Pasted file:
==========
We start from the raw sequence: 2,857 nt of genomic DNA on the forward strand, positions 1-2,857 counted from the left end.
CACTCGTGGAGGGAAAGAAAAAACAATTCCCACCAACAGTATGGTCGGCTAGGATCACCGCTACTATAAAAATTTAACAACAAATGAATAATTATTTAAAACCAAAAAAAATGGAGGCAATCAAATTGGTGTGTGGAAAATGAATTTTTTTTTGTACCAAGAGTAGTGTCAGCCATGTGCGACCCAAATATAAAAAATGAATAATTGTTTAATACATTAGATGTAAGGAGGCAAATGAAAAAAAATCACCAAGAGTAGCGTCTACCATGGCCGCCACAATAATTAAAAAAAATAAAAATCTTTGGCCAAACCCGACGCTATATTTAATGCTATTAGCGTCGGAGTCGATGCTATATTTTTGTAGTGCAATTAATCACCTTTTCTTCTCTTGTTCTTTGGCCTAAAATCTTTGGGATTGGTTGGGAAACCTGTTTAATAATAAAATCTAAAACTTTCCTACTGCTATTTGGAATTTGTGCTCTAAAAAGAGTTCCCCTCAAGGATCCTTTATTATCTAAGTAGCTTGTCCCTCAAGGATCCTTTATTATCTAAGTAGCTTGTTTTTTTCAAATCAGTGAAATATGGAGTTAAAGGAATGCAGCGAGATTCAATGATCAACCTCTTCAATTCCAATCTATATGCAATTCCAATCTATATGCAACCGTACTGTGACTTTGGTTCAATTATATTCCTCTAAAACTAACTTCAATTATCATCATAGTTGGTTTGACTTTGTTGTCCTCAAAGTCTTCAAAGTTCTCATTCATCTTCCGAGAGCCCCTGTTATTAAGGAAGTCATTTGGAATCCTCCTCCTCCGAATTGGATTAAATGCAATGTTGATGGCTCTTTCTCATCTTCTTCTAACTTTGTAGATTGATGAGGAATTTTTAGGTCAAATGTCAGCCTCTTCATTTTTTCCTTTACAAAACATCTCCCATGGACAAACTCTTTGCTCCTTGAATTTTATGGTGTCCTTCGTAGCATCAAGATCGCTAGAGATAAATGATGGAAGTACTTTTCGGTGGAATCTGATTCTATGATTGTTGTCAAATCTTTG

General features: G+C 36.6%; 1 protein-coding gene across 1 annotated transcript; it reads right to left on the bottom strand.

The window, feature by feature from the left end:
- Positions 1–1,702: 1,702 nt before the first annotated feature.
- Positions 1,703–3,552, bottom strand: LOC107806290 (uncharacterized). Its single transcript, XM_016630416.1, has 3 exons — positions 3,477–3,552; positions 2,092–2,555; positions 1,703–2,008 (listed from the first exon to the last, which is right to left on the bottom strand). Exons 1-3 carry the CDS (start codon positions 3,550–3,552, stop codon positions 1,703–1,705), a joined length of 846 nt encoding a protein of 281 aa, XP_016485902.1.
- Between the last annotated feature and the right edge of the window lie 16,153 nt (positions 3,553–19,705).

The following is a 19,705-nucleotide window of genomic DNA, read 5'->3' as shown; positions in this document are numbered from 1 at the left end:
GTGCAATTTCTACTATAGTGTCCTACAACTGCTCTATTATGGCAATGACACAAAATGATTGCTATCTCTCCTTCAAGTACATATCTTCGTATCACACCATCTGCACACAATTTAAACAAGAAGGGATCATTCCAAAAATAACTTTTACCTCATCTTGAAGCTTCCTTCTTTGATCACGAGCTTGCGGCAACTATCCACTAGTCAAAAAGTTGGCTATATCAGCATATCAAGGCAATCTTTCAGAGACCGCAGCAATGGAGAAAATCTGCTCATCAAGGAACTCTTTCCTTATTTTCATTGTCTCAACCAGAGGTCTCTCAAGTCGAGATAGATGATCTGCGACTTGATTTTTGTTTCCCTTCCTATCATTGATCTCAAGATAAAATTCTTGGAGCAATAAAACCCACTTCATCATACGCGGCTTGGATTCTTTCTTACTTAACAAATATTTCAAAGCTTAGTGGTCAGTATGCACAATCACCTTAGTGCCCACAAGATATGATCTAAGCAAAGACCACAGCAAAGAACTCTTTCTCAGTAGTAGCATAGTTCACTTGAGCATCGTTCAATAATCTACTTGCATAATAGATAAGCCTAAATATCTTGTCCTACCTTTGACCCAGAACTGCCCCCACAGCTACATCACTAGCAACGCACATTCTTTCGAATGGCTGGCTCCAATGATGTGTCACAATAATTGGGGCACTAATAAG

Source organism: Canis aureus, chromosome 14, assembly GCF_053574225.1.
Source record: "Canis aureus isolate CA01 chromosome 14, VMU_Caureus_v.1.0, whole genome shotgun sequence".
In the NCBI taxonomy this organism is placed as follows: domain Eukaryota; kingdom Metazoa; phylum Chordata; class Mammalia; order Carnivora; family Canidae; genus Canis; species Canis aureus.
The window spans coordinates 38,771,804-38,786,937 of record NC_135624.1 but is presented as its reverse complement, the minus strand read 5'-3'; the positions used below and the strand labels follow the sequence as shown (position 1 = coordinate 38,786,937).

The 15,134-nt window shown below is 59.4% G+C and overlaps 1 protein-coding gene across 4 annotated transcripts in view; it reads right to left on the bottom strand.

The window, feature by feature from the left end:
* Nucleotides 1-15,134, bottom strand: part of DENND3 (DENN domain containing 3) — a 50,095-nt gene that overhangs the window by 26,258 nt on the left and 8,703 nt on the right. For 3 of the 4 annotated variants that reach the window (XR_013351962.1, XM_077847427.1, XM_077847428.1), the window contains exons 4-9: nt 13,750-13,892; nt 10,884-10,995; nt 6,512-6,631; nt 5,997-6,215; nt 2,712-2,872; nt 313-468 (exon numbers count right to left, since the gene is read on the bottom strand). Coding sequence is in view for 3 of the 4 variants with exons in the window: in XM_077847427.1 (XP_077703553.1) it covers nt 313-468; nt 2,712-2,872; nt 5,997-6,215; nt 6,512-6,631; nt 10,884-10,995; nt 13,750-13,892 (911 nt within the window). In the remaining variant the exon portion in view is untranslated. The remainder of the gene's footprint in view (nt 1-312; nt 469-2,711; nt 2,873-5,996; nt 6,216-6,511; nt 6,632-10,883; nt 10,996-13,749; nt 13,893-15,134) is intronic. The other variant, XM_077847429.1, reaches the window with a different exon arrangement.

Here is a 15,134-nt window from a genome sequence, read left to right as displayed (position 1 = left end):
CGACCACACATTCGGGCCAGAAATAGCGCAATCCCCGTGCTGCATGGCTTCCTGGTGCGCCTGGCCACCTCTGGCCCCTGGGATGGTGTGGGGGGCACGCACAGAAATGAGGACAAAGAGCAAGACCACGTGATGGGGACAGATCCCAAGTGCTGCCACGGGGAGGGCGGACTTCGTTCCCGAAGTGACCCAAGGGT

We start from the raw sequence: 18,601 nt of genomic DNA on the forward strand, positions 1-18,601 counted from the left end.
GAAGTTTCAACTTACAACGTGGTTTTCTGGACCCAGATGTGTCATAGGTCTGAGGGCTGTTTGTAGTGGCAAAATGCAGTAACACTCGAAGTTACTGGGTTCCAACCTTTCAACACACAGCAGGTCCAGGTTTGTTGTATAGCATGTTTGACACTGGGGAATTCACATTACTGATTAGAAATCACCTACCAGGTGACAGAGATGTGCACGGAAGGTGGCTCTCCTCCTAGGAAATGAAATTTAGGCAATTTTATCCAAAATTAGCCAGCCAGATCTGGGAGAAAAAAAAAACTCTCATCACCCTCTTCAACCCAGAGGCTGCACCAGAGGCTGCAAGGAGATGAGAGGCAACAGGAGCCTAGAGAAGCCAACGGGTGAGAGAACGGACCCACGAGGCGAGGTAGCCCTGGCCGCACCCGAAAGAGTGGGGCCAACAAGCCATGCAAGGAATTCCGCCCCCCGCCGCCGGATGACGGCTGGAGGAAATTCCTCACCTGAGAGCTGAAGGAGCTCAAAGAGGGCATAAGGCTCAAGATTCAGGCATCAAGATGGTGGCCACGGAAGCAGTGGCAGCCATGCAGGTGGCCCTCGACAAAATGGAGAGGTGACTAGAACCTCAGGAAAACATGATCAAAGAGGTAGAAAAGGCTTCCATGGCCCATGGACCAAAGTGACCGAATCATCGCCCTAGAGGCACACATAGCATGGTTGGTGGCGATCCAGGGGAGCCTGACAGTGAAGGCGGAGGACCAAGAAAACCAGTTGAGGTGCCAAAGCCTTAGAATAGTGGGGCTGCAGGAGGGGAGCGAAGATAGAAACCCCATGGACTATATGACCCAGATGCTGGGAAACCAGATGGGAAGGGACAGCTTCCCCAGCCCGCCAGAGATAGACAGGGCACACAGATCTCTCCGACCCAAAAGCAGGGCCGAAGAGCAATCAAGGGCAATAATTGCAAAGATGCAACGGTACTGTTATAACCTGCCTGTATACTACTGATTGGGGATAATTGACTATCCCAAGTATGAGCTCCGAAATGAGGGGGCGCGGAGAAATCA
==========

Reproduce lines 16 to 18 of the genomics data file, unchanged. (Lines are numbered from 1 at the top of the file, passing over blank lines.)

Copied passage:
* Nucleotides 1-15,134, bottom strand: part of DENND3 (DENN domain containing 3) — a 50,095-nt gene that overhangs the window by 26,258 nt on the left and 8,703 nt on the right. For 3 of the 4 annotated variants that reach the window (XR_013351962.1, XM_077847427.1, XM_077847428.1), the window contains exons 4-9: nt 13,750-13,892; nt 10,884-10,995; nt 6,512-6,631; nt 5,997-6,215; nt 2,712-2,872; nt 313-468 (exon numbers count right to left, since the gene is read on the bottom strand). Coding sequence is in view for 3 of the 4 variants with exons in the window: in XM_077847427.1 (XP_077703553.1) it covers nt 313-468; nt 2,712-2,872; nt 5,997-6,215; nt 6,512-6,631; nt 10,884-10,995; nt 13,750-13,892 (911 nt within the window). In the remaining variant the exon portion in view is untranslated. The remainder of the gene's footprint in view (nt 1-312; nt 469-2,711; nt 2,873-5,996; nt 6,216-6,511; nt 6,632-10,883; nt 10,996-13,749; nt 13,893-15,134) is intronic. The other variant, XM_077847429.1, reaches the window with a different exon arrangement.

Here is a 15,134-nt window from a genome sequence, read left to right as displayed (position 1 = left end):
CGACCACACATTCGGGCCAGAAATAGCGCAATCCCCGTGCTGCATGGCTTCCTGGTGCGCCTGGCCACCTCTGGCCCCTGGGATGGTGTGGGGGGCACGCACAGAAATGAGGACAAAGAGCAAGACCACGTGATGGGGACAGATCCCAAGTGCTGCCACGGGGAGGGCGGACTTCGTTCCCGAAGTGACCCAAGGGT